Electronics Projects: How to Create Names in PBASIC Code
When your electronics projects take you into the realm of programmable circuits, you may find yourself writing some PBASIC code. In PBASIC, you can create names to use as program labels. You can also create names for constants and variables. You can also assign a name of your own to I/O pins, which makes it easier to remember what kind of input or output is expected from each pin.
You must follow a few simple rules when you create names in PBASIC:
Names can consist of a combination of upper- and lowercase letters, numbers, and underscore characters (_). Other special characters, such as dollar signs or exclamation marks, aren't allowed. Thus, Timer_Routine and Relay7 are valid names, but LED$ or Bang! aren't.
Names must begin with a letter or an underscore but can't begin with a number. Thus, Timer1 and _Timer1 are both valid names, 1Timer isn't.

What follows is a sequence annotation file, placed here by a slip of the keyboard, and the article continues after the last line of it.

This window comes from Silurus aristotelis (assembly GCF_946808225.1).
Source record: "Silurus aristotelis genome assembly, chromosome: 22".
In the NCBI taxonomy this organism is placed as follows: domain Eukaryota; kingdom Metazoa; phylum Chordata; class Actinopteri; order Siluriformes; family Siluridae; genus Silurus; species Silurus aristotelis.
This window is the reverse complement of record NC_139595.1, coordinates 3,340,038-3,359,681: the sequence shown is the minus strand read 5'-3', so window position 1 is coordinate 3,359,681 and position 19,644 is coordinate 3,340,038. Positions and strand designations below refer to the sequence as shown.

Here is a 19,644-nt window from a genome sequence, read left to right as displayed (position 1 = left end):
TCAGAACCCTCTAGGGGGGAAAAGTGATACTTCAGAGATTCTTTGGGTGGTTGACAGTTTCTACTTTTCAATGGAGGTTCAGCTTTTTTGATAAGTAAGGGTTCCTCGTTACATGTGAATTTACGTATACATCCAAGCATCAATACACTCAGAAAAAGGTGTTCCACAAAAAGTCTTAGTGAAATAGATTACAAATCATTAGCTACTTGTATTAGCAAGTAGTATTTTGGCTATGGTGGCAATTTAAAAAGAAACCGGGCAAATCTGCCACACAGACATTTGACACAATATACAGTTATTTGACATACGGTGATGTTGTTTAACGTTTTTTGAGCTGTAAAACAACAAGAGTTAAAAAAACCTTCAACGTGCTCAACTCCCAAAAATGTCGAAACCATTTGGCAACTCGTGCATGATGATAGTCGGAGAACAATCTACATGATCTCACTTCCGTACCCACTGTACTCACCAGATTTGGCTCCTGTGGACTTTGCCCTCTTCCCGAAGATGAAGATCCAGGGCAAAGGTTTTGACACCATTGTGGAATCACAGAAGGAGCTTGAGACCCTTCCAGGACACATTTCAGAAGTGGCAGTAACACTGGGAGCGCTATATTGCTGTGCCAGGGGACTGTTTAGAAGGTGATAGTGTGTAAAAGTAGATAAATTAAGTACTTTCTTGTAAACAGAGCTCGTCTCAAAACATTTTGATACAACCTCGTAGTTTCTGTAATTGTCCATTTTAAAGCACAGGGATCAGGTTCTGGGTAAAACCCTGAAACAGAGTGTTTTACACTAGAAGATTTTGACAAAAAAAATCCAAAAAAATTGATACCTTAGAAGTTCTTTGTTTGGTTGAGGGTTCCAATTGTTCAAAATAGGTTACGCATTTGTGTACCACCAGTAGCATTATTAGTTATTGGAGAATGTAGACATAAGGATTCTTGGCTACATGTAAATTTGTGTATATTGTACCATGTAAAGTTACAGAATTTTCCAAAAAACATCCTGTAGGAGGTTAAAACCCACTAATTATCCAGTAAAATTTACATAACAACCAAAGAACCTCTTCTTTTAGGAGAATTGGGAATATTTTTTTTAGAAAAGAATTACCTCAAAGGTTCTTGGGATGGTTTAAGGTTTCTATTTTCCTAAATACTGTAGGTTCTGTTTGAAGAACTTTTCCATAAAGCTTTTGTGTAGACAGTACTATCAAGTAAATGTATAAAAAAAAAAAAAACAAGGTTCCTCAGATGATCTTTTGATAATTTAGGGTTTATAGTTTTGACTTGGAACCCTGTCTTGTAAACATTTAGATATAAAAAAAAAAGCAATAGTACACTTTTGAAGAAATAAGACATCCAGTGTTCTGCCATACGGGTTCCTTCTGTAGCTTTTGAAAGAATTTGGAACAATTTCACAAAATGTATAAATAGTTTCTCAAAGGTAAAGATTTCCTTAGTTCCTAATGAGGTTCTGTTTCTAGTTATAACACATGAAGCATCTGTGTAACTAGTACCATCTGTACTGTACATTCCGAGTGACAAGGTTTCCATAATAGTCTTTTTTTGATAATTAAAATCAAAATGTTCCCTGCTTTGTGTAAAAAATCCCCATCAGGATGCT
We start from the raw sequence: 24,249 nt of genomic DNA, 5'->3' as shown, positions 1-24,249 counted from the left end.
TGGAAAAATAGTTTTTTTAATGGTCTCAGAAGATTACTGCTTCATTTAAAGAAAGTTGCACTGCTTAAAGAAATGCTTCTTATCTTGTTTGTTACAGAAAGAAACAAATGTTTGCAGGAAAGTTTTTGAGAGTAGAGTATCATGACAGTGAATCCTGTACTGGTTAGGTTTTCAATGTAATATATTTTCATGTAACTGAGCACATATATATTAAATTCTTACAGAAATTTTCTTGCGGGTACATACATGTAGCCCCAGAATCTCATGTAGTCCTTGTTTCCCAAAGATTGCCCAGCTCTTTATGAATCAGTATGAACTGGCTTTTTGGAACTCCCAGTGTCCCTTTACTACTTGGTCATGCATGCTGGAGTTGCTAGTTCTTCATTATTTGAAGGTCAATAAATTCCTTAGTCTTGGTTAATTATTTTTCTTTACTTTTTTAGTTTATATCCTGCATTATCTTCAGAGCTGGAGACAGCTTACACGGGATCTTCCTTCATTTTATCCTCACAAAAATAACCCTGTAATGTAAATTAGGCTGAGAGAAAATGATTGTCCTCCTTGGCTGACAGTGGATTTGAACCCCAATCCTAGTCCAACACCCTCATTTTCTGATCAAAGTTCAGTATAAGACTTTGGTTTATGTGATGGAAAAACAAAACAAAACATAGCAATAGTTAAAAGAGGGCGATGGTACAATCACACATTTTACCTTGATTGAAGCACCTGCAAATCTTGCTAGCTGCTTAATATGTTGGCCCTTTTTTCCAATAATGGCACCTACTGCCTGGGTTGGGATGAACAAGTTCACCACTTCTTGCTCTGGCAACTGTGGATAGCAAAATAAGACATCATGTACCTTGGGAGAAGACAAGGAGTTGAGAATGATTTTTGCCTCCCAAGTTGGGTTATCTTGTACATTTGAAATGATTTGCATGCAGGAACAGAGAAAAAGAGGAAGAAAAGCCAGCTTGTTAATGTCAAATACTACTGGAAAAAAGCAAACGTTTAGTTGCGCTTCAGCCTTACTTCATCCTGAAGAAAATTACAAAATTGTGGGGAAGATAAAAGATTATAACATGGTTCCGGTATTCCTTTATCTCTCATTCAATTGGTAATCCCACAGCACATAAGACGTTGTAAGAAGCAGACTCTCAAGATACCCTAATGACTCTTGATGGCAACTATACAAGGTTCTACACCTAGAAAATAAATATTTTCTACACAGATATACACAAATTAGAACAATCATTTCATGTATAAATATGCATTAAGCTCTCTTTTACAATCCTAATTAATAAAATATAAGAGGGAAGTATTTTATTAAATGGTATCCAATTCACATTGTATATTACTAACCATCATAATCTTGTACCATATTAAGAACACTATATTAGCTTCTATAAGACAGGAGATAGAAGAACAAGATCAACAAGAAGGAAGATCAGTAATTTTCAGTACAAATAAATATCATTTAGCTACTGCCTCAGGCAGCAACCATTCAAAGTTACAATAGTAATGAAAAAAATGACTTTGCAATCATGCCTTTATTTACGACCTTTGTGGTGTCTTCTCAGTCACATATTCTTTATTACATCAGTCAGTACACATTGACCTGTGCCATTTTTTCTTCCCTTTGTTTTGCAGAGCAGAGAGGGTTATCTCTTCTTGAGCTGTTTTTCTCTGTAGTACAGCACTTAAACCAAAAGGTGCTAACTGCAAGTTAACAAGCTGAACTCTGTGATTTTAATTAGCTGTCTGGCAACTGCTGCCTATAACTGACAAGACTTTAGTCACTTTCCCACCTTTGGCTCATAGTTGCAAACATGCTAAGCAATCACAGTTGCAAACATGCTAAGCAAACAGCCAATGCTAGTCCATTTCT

Names may be as long as 32 characters.
Names aren't case-sensitive, which is to say that PBASIC doesn't distinguish between upper- and lowercase letters. Thus, PBASIC considers all of the following names to be identical: TimerCheck, timercheck, TIMERCHECK, and TiMeRcHeCk.
Actually, nothing in PBASIC is case sensitive, so anything can be written in upper- or lowercase. However, it is a common PBASIC programming convention that keywords such as HIGH and GOTO are written in all caps, while names are written with just the first letter capitalized.